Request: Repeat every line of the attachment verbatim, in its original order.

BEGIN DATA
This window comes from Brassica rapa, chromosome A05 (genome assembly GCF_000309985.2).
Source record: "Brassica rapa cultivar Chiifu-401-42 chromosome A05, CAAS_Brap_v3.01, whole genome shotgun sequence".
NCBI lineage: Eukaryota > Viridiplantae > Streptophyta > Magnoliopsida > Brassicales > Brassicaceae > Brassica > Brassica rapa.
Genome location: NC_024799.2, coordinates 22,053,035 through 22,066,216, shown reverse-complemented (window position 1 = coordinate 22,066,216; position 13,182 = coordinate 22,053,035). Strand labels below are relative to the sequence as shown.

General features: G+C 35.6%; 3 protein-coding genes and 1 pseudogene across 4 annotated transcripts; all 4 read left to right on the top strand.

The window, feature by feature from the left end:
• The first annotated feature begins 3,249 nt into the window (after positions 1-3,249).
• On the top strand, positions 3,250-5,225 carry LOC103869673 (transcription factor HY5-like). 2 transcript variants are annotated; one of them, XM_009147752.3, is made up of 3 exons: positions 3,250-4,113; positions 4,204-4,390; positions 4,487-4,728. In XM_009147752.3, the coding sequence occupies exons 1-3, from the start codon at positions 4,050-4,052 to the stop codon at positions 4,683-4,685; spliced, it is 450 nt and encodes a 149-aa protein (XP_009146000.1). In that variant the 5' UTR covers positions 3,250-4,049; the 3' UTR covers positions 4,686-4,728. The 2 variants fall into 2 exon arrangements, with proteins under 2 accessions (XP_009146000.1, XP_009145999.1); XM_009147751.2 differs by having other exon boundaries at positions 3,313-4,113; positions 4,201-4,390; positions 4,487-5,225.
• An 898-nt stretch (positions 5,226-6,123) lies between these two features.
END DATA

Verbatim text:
This window comes from Brassica rapa, chromosome A05 (genome assembly GCF_000309985.2).
Source record: "Brassica rapa cultivar Chiifu-401-42 chromosome A05, CAAS_Brap_v3.01, whole genome shotgun sequence".
NCBI lineage: Eukaryota > Viridiplantae > Streptophyta > Magnoliopsida > Brassicales > Brassicaceae > Brassica > Brassica rapa.
Genome location: NC_024799.2, coordinates 22,053,035 through 22,066,216, shown reverse-complemented (window position 1 = coordinate 22,066,216; position 13,182 = coordinate 22,053,035). Strand labels below are relative to the sequence as shown.

General features: G+C 35.6%; 3 protein-coding genes and 1 pseudogene across 4 annotated transcripts; all 4 read left to right on the top strand.

The window, feature by feature from the left end:
• The first annotated feature begins 3,249 nt into the window (after positions 1-3,249).
• On the top strand, positions 3,250-5,225 carry LOC103869673 (transcription factor HY5-like). 2 transcript variants are annotated; one of them, XM_009147752.3, is made up of 3 exons: positions 3,250-4,113; positions 4,204-4,390; positions 4,487-4,728. In XM_009147752.3, the coding sequence occupies exons 1-3, from the start codon at positions 4,050-4,052 to the stop codon at positions 4,683-4,685; spliced, it is 450 nt and encodes a 149-aa protein (XP_009146000.1). In that variant the 5' UTR covers positions 3,250-4,049; the 3' UTR covers positions 4,686-4,728. The 2 variants fall into 2 exon arrangements, with proteins under 2 accessions (XP_009146000.1, XP_009145999.1); XM_009147751.2 differs by having other exon boundaries at positions 3,313-4,113; positions 4,201-4,390; positions 4,487-5,225.
• An 898-nt stretch (positions 5,226-6,123) lies between these two features.